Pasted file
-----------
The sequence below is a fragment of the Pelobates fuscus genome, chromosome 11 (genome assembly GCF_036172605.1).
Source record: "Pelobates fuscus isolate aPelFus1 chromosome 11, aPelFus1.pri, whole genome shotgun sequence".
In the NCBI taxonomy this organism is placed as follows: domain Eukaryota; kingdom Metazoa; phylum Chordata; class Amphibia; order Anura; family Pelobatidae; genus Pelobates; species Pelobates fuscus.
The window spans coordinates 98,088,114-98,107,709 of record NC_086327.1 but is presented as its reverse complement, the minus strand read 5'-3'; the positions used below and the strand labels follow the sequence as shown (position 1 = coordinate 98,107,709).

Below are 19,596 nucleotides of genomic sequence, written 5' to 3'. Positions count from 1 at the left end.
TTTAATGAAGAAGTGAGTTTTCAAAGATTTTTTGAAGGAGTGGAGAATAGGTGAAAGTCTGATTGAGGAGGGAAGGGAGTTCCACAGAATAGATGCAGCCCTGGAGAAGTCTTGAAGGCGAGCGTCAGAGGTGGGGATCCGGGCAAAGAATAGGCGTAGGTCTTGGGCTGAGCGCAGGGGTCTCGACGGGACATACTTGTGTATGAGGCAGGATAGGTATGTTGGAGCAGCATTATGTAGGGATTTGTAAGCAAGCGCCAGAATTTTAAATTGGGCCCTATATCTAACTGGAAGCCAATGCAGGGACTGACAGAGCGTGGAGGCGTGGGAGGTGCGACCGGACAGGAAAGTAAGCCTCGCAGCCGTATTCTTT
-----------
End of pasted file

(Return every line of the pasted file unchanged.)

The sequence below is a fragment of the Pelobates fuscus genome, chromosome 11 (genome assembly GCF_036172605.1).
Source record: "Pelobates fuscus isolate aPelFus1 chromosome 11, aPelFus1.pri, whole genome shotgun sequence".
In the NCBI taxonomy this organism is placed as follows: domain Eukaryota; kingdom Metazoa; phylum Chordata; class Amphibia; order Anura; family Pelobatidae; genus Pelobates; species Pelobates fuscus.
The window spans coordinates 98,088,114-98,107,709 of record NC_086327.1 but is presented as its reverse complement, the minus strand read 5'-3'; the positions used below and the strand labels follow the sequence as shown (position 1 = coordinate 98,107,709).

Below are 19,596 nucleotides of genomic sequence, written 5' to 3'. Positions count from 1 at the left end.
TTTAATGAAGAAGTGAGTTTTCAAAGATTTTTTGAAGGAGTGGAGAATAGGTGAAAGTCTGATTGAGGAGGGAAGGGAGTTCCACAGAATAGATGCAGCCCTGGAGAAGTCTTGAAGGCGAGCGTCAGAGGTGGGGATCCGGGCAAAGAATAGGCGTAGGTCTTGGGCTGAGCGCAGGGGTCTCGACGGGACATACTTGTGTATGAGGCAGGATAGGTATGTTGGAGCAGCATTATGTAGGGATTTGTAAGCAAGCGCCAGAATTTTAAATTGGGCCCTATATCTAACTGGAAGCCAATGCAGGGACTGACAGAGCGTGGAGGCGTGGGAGGTGCGACCGGACAGGAAAGTAAGCCTCGCAGCCGTATTCTTT